For Arab Christianity, New Women Saints Provide Encouraging Example

Sts. Mariam Baouardy, founder of the Discalced Carmelites of Bethlehem and Marie Alphonsine Danil Ghattas, founder of the Congregation of the Rosary Sisters, were canonized in Rome on Sunday.

Tapestry of Sister Marie Alphonsine Danil Ghattas at St. Peter’s Basilica on May 16.
Tapestry of Sister Marie Alphonsine Danil Ghattas at St. Peter’s Basilica on May 16. (photo: CNA/Daniel Ibanez)

VATICAN CITY — The Catholic Church’s celebration of the canonization of two new women saints from Palestine on Sunday helps recognize both women’s important role in Arab culture and Arabs’ important role in Christianity.

“These two humble and simple women, consecrated women, give us encouragement to pray for peace,” said Father Rifat Bader, general director of the Catholic Center for Studies and Media in Amman, Jordan.

He was in Rome for the May 17 canonizations of Sts. Mariam Baouardy and Marie Alphonsine Danil Ghattas. The Palestinian women were canonized alongside two others: St. Jeanne Emilie de Villeneuve (1811-1854) and St. Maria Cristina Brando (1856-1906), from France and Italy, respectively.

St. Marie Alphonsine herself called for prayer of the Rosary “for peace and tranquility in our region,” Father Bader told CNA ahead of the event.

Pope Francis presided over the canonizations and Mass in St. Peter’s Square before a congregation of tens of thousands of people.

The canonization of these two women saints, Father Bader said, is “a good example for all the citizens,” Muslims, Jews and Christians alike. The canonizations show “that the woman can do positive and good things in her society.”

It’s very important issue to talk about the mission or the role of women in our Arab countries,” Father Bader said, explaining that the role of a woman within society and within her own family is not always recognized for its importance.

“Now, when we talk about these two examples, of saints, women from the Holy Land, it gives encouragement for the woman to go ahead and to go forward.”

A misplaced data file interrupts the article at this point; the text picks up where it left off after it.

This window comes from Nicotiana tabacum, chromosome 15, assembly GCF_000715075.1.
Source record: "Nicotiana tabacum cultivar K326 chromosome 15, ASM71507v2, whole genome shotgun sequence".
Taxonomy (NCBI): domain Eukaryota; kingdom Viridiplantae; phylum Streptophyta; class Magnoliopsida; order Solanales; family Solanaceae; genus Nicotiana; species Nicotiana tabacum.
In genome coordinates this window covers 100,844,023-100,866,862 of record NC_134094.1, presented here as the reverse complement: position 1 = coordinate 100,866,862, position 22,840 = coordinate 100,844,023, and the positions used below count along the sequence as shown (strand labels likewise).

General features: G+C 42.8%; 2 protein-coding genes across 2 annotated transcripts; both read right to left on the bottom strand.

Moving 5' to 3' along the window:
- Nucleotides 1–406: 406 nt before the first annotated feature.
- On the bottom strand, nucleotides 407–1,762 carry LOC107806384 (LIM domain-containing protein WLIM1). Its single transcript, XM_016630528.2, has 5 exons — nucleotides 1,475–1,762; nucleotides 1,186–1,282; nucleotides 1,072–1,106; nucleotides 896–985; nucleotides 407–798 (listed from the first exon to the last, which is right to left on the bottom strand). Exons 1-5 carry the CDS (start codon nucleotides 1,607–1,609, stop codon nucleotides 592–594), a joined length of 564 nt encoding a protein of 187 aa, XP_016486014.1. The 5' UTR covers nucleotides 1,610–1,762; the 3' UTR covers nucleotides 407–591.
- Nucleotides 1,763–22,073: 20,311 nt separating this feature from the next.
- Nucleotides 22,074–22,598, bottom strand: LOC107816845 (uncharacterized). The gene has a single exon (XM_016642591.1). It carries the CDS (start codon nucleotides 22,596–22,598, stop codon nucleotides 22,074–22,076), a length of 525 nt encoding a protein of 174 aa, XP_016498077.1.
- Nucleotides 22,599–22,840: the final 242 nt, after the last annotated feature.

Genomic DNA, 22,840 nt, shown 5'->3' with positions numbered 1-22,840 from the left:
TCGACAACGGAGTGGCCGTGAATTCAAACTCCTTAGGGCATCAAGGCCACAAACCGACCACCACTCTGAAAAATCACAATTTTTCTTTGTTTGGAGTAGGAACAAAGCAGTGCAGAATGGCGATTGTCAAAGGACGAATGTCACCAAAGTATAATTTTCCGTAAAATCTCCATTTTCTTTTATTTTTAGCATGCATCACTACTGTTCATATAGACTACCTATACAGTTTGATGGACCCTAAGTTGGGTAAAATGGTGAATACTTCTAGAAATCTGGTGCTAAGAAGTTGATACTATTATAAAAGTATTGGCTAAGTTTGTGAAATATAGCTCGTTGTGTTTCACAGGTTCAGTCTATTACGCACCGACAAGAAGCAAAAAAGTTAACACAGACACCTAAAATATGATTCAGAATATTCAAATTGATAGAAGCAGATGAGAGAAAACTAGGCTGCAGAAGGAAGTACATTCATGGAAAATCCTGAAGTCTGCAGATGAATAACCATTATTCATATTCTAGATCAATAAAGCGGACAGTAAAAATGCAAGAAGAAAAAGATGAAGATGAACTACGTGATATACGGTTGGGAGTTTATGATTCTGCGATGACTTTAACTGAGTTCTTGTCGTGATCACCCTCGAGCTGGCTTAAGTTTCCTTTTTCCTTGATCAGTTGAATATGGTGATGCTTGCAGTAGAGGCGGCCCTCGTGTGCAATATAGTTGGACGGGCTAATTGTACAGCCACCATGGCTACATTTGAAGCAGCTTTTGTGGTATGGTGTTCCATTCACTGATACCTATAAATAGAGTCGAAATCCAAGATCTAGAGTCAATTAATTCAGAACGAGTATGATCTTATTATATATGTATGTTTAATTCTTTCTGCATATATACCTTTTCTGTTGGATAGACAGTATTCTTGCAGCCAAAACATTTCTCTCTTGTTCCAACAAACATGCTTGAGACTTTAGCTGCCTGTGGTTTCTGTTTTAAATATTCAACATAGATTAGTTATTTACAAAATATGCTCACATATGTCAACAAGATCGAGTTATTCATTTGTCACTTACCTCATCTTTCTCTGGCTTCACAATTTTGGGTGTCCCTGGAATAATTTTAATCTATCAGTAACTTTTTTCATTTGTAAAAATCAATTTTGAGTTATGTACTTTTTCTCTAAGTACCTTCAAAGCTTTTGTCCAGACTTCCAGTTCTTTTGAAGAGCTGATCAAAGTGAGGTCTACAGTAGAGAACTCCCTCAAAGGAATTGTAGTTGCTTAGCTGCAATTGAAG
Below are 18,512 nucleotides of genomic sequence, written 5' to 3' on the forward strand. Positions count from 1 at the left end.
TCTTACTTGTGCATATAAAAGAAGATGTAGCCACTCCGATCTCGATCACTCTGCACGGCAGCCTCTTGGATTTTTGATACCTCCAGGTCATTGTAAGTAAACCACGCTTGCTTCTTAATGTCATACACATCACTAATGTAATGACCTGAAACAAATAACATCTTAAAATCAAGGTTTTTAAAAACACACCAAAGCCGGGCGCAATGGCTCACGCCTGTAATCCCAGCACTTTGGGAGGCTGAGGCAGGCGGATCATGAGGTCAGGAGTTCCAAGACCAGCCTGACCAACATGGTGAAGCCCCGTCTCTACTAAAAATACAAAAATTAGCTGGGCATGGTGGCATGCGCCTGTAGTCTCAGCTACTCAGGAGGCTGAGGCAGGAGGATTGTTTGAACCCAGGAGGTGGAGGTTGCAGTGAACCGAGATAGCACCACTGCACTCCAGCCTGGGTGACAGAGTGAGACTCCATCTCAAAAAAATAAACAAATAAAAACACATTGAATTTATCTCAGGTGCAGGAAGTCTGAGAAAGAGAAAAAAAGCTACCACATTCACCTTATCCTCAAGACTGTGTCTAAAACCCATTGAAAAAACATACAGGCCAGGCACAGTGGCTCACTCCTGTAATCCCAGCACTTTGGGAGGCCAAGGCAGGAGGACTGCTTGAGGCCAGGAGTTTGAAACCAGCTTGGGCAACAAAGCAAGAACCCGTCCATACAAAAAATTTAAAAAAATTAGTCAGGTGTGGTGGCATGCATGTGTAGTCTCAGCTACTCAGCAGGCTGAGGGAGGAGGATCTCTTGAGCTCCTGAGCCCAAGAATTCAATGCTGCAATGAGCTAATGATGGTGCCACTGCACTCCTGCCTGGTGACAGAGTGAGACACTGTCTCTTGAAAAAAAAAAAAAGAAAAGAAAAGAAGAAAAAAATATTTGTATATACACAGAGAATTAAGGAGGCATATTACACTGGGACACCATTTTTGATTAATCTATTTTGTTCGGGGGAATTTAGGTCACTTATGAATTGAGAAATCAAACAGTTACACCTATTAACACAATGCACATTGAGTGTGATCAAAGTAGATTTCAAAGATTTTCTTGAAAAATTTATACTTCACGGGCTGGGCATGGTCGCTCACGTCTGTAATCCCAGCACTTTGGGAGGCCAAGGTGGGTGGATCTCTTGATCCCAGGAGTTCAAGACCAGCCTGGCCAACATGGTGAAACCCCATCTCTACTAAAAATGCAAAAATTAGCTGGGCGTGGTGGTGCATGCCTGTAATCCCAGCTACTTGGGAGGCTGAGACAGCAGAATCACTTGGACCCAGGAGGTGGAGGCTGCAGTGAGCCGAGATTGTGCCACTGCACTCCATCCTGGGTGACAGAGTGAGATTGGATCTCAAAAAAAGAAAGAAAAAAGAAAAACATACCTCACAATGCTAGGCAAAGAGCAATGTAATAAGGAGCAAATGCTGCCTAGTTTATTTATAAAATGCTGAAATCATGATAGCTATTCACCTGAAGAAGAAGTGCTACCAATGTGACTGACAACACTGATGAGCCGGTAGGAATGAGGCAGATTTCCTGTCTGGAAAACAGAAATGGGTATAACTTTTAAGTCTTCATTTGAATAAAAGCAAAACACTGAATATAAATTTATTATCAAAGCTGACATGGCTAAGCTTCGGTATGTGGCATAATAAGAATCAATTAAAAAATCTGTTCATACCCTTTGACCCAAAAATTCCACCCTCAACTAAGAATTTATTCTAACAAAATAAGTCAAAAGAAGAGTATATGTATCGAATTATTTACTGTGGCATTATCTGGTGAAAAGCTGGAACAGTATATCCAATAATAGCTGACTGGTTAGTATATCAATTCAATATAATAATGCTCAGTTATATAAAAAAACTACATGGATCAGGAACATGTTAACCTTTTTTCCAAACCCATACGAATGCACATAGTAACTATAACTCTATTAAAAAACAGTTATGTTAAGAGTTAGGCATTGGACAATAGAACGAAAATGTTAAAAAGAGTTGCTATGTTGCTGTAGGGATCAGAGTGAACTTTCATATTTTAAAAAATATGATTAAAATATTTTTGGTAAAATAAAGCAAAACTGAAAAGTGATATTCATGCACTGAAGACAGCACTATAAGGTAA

One of the new Palestinian saints, Sister Mariam Baouardy (1846-1878), was a mystic and stigmatic also known as Mary of Jesus Crucified. She was a Palestinian and foundress of the Discalced Carmelites of Bethlehem. She and her family were members of the Melkite-Greek Catholic Church. She spent time in France and India before helping to found the Carmelite congregation in Bethlehem in 1875.

The other new Palestinian saint, Sister Marie Alphonsine Danil Ghattas (1843-1927), was a co-founder of the Congregation of the Rosary Sisters. Born in Palestine, she spent much of her life in the Bethlehem area, where she helped the poor and established schools and orphanages.

Father Bader explained the joint identity of being Arab and Christian simultaneously.

“We have the possibility to be saints, even if we are Arabs,” he said. “It’s not something impossible.”

The region is not unknown for its saints. “The Virgin Mary herself was living in the Holy Land,” Father Bader observed. Also from the region were all the companions of Jesus Christ, including St. Peter, who was buried at the very basilica where the canonizations took place.

“Now, we have these new saints of the modern time,” he said. “That’s why we are happy: that modernity cannot forbid a person to be a saint.”